Requiem for a Genocide

Requiem for a Genocide

Mini Teaser: Keith Windschuttle revises the revisionists and does the post-colonial "history" of Tasmania a good turn--on its head.

by Author(s): Neil McInnes

In his Brief Description of New York (London, 1670), Daniel Denton says, in the quaint English of a son of a Presbyterian manse on 17th-century Long Island,

"To say something of the Indians, there is now but few upon the Island, and those few no ways hurtful but rather serviceable to the English, and it is to be admired, how strangely they have decreased by the Hand of God, since the English first settling of those parts; for since my time [Denton was born in 1644], where there were six towns, they are reduced to two small villages, and it hath generally been observed, that where the English come to settle, a Divine Hand makes way for them, by removing or cutting off the Indians either by wars one with the other, or by some raging mortal Disease."

Elsewhere in his panegyric of New York, which is really a plug for immigration, Denton praises its "sweet and pleasant Air, and a continuation of such Influences as tend to the Health both of Man and Beast." He notices no contradiction between the blooming health of the English and their livestock, and the fact that the Indians are dropping dead from raging mortal diseases. The remarkable decline in the Indian population that he reports has nothing to do with interracial conflict, for he describes the treaties and the trade that bind the communities as being mutually "serviceable." He would know all about that, because in 1662 and 1663 his job was to negotiate the purchase of lands from the natives. So the Divine Hand was encompassing the convenient reduction of the Indian population by means of (here Denton got them in the wrong order) internecine conflict between tribes, and diseases to which the English were immune and the Indians were not.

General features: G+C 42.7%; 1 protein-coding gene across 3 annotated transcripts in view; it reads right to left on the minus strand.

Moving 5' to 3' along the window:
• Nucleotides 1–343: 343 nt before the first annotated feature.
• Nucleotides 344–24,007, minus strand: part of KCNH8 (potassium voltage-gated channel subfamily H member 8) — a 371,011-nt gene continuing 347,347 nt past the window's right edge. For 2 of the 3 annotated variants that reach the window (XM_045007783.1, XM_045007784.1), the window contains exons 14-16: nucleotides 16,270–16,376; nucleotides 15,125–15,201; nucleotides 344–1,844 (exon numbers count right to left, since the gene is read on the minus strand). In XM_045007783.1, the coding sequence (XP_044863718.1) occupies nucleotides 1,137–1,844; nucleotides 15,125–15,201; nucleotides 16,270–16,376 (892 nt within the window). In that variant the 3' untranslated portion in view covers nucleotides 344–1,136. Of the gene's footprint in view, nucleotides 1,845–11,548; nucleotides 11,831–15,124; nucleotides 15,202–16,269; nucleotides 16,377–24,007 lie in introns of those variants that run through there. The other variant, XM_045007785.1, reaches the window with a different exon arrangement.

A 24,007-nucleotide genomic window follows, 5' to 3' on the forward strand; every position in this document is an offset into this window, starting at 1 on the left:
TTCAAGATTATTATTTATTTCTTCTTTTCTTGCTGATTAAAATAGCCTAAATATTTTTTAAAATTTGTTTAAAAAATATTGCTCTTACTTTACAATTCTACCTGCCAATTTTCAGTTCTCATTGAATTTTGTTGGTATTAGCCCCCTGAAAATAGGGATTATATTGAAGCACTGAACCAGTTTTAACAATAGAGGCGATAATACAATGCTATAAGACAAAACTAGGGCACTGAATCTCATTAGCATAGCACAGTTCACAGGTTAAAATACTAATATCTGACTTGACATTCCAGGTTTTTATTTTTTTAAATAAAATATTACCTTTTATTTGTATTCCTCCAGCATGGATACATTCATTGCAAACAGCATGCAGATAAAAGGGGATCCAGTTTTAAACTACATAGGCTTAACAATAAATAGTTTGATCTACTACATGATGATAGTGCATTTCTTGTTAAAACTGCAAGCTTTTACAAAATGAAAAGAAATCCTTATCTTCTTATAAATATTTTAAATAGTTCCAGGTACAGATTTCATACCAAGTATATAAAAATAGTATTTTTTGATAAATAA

These two causes have continued to be the preferred explanation of the catastrophic decline in populations that attended all of Europe's encounters with the New World. Of course, there is a third cause to be invoked, the murder by Europeans of such of the natives as dared resist the loss of their land and its fruits. For those who press this argument, imported diseases are just excuses that spare the invader's responsibility on the grounds that, like Daniel Denton, he usually did not suspect what havoc his cough, his sneeze, his touch were wreaking. In this view, Denton's sanctimonious Divine Hand too often hides the bloodshed of the "wild frontier." And yet even when this powerful argument is pressed to the limit--and the limit is the cruel Spanish usurpation of established regimes in Central and South America--we are left with a massive loss of life that cutlass, musket and arquebuse could never inflict, least of all under a hail of spears and arrows.

The losses were enormous and by now beyond exact reckoning, because we do not know what the pre-contact populations were. Estimates for all the Americas range from 8 million to 112 million (and still rising); for America north of the Rio Grande from 900,000 to 18 million; for the Australian mainland from 300,000 to 1 million; and for tiny Tasmania from 500 to 7,000. In each case the bigger number comes from the critics of imperialism, who might be tempted to exaggerate the carnage, the smaller number from its apologists. (A scholar who analyzed these figures, David Henige, wisely called his book Numbers from Nowhere.) We do know that, starting from the most reliable estimates, native populations fell by about three-quarters in the first thirty or so years of contact (some by much more), and they continued falling steadily, because of disadvantage and alcohol, for 150 years, until an upturn began in the first half of the 20th century. Naturally, because of miscegenation, the descendents are genetically a quite different race from those who fell before the settlers, but they claim a cultural continuity that entitles them to reparation from the heirs of those guilty of the frontier murders (which engage responsibility more directly than the infections).

The study of these claims and responsibilities is a proper one for historians, though one constantly threatened by callous racism on one side and sentimental sloppiness on the other. It needs to be carried on in the light of two considerations: First, that it is a side issue, not the main matter; and second, that it is in a way irrelevant.